This review of the Anglican Way comes from Chris Lee on GoodReads.com.
This book is incredibly good. I'm normally the world's slowest reader but I burnt through this in... *checks Goodreads*... sixteen days. Thomas McKenzie writes in an incredibly clear and readable manner. And for me, a newcomer to Anglicanism, the content was just so insightful and interesting.
My favorite part of the book was the first section, in which McKenzie explains Anglicanism as encompassing many different facets of Christianity—all godly and good but limited when held in isolation—using the image of a compass rose. These facets are: catholic and evangelical, charismatic and orthodox, contemplative and activist, and conservative and liberal. I'd honestly normally expect such a framework to be an oversimplification based on buzzwords, but in this case each facet is actually a discrete property emphasized in some churches and not others. McKenzie gives great anecdotal examples of each and makes a strong argument for the "Anglican way" of holding all of these values in right tension.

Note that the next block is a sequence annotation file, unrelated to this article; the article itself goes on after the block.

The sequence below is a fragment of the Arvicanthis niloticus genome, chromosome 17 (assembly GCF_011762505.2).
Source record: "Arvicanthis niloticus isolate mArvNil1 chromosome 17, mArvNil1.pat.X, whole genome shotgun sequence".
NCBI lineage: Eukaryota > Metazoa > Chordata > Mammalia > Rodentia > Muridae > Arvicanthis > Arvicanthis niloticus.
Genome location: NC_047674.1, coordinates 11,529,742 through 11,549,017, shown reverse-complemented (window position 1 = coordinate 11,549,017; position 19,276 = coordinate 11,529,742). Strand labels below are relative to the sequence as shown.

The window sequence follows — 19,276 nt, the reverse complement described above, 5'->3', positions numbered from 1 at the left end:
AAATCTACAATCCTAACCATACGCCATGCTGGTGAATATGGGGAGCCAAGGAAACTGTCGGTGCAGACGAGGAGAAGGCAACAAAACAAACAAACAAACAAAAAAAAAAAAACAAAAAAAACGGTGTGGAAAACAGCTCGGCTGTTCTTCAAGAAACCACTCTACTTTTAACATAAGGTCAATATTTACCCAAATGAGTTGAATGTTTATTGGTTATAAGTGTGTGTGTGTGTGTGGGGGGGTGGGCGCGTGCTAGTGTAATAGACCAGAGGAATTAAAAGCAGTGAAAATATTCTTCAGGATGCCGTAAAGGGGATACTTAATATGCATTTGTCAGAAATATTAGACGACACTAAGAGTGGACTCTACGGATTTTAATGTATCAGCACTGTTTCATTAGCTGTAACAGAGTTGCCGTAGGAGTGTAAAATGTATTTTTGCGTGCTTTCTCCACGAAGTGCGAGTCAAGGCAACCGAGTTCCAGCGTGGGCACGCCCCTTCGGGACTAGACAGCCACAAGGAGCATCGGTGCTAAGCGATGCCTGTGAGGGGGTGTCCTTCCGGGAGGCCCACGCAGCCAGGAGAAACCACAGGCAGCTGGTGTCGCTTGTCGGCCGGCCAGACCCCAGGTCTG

But this part of the book, Anglicanism aside, also just gives any reader a really useful framework for thinking about the Christian Church and realizing that it's broader than any individual one of these facets. I think this framework is incredibly useful for any Christian, not just those specifically interested in Anglicanism.
The rest of the book goes into the specifics of Anglicanism: its history, its worship practice, and various practical matters like advice on finding a church. People explaining Christian tradition can sometimes come across as a bit obnoxious with assumptions of knowledge and verbiage. McKenzie definitively does not. He explains concepts like priests and sacraments in a way that's accessible to those from other Christian backgrounds. He explains the *reasons* for these things, which is what so many of us are seeking to understand. He explains all of this within a framework that of these good things can be distorted and taken to an extreme that loses the heart. He gives historical background when it's useful and personal anecdotes where they fit. It's all just very informative, and it doesn't take long to read at all.